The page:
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Emerging Communities

How to get Involved | Emerging Communities Cohort | Schedule

In the Episcopal Diocese of San Diego (EDSD), emerging communities are Episcopal expressions wherever there is yet to be an Episcopal congregation. They are new communities primarily intended for those who would not otherwise participate in a traditional congregation due to language, culture, geography, etc. While each community will look different due to their context and calling, each will have three traits:

Missional: They demonstrate Christ’s good news by routinely reaching out to others through service, justice, and evangelism.

Spiritual: They express the Christian faith by engaging in practices rooted in our tradition, such as prayer, spiritual song, and Bible study.

Relational: They are of a size and scale in which mutual relationships are developed, and authentic community is cultivated.

For further explanation of Emerging Communities, see EDSD’s Canons and Constitution II.2.04(b)

When starting an emerging community, we:

Discover who we are CALLED to build a community with.

LEARN from others in our context.

SEEK out wisdom in our neighborhood.

GATHER the gifts of others around us.

EXPERIMENT with new ways of building community as soon as possible.




Emerging communities represent diverse and evolving groups within or at the periphery of our traditional church ethos. These communities may differ significantly from our established congregations in terms of ethnicity, socio-economic status, cultural background, or lifestyle, but their faith, passion, and mission match our Episcopal expression. This outreach is not only a matter of growth but also a reflection of the church’s mission to embody the love of Christ. What follows are emerging community ideas, examples, and resources:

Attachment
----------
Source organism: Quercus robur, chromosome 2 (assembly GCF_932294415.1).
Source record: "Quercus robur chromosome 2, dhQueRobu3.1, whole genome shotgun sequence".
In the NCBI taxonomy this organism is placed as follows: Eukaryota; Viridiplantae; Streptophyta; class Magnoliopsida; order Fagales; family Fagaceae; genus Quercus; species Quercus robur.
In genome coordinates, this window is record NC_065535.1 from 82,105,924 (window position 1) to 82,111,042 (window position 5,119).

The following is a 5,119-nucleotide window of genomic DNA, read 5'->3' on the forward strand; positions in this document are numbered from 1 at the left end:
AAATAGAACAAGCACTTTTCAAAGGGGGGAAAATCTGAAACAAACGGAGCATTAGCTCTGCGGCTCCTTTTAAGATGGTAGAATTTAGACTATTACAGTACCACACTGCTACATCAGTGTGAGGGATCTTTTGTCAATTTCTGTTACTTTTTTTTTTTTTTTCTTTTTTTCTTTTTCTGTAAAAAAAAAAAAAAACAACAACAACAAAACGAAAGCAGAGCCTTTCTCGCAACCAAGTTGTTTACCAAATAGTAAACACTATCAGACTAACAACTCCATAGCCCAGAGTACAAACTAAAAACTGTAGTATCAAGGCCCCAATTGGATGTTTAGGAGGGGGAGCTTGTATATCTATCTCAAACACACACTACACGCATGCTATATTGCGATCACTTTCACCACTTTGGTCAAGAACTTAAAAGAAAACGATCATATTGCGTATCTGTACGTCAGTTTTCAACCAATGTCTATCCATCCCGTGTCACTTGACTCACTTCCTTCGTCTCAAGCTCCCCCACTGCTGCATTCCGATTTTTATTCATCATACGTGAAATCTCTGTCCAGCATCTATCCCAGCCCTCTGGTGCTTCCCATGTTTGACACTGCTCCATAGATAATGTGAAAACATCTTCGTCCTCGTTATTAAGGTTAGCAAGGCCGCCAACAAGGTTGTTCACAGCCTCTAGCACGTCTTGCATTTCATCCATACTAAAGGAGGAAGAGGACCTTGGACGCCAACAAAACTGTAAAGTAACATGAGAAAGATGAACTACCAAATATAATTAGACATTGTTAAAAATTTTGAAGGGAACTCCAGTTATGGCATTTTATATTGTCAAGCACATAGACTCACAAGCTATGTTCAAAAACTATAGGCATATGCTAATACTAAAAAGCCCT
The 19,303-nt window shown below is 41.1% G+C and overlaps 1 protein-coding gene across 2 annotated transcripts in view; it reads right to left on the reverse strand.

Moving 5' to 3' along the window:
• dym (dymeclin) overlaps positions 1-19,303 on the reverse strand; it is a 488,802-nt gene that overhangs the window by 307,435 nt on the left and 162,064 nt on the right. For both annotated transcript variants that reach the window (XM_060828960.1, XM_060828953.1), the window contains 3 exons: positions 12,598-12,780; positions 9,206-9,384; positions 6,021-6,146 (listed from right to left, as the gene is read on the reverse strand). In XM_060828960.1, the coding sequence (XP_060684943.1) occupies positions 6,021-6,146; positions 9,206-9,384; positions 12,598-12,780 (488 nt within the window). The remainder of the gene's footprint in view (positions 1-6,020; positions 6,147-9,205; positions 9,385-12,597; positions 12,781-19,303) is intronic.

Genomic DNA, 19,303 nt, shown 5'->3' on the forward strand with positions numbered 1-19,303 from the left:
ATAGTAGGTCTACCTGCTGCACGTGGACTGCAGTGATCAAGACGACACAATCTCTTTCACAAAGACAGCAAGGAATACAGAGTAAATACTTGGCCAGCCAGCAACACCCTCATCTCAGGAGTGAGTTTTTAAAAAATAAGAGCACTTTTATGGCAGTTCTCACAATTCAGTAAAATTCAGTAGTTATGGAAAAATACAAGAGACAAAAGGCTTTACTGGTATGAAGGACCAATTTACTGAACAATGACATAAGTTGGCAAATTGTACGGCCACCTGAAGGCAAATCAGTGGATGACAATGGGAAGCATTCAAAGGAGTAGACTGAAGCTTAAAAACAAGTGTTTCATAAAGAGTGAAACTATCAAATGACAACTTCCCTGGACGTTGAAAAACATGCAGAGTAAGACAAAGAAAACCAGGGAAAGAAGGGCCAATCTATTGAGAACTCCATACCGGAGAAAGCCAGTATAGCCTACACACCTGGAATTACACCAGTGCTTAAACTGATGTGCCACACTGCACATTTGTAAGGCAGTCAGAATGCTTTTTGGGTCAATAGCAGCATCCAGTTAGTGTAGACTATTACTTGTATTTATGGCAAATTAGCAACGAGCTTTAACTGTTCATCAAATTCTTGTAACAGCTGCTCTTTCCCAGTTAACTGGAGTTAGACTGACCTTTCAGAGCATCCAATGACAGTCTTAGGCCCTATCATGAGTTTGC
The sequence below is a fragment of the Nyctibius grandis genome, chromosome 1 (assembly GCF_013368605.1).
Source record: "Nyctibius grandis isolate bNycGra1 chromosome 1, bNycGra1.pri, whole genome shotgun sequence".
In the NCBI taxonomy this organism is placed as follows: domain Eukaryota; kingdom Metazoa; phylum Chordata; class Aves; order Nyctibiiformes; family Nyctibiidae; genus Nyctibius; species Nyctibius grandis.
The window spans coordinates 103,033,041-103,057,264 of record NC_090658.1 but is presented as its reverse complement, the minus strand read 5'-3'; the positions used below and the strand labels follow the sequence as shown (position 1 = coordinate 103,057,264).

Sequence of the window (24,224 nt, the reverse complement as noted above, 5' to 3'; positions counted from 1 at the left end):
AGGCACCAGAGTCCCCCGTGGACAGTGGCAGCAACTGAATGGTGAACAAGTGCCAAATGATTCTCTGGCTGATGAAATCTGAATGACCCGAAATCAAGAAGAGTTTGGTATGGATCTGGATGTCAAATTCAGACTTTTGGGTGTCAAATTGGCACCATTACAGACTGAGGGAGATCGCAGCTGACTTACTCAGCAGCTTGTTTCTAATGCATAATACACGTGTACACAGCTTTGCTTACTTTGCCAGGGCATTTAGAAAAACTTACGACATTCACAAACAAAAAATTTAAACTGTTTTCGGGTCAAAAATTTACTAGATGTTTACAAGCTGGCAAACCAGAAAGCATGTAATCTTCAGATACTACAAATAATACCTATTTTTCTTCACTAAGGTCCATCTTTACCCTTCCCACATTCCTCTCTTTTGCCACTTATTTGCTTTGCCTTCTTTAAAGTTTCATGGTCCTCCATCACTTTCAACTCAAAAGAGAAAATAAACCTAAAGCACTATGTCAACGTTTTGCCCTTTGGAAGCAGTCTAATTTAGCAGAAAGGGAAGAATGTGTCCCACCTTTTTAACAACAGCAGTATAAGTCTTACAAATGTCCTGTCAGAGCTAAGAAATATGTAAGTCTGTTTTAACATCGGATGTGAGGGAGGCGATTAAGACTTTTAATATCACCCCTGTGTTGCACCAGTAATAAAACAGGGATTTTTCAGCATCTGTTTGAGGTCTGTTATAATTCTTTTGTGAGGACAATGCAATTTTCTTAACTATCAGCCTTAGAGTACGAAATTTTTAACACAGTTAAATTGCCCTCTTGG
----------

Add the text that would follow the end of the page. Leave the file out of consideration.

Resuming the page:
Community College, Technical or Trade School, and University 
The years following high school graduation are full of significant life changes, all within a relatively short time. Whether a graduate starts college or a job, it is a critical stage in life where the Church can be a support community. 

Public Schools
Each church within the Episcopal Diocese of San Diego is a short distance from an elementary, middle, or high school. Most are within 4 miles of a Title 1 public school. Neighboring schools are full of students and families who may be seeking a faith community. These schools might need reading buddies, after-school tutors, and more. Volunteering in this way can build relationships while helping students in your community improve test scores and education outcomes. While direct Christian formation offerings during the school day are prohibited by law, sharing God’s love with students and their families is an opportunity for all congregations. Gracious hospitality, gentle invitation, and a network of support are gifts that we have to share.

Head Start programs
Several EDSD congregations host Head Start programs on their campuses. These federally funded programs offer qualifying families no-cost early childhood and family education. While direct Christian formation offerings during the school day are prohibited by law, sharing God’s love with children and their families is an opportunity for all attached congregations. Gracious hospitality, gentle invitation, and a network of support are gifts that we have to share. 

Senior Living Communities 
These are age-restricted residential communities for seniors at various income levels and medical care needs. Residents may experience higher levels of social isolation and opportunities for fellowship, formation and worship within their communities are often welcome.

Chapparal Chapel – Sacred Trails
Sacred Trails provides the opportunity for those who connect best with God in nature. Sacred Trails takes discipleship out of our churches and into the wild. MORE

Rhythms of Grace
This unique approach to worship and formation is designed to meet the spiritual needs of children and families with special needs. MORE

Border Church
Many families across our region are separated by the border between the United States and Mexico. Recognizing that something deeply spiritual and relational was happening along the border between separated people, since November 2011, people have gathered on both sides of the fence each Sunday afternoon to share communion, conversation, and meals. MORE 


If you are interested in learning from others across our diocese starting emerging communities, join our online discussion group:


If you are ready to start an emerging community, join our cohort! Find details below.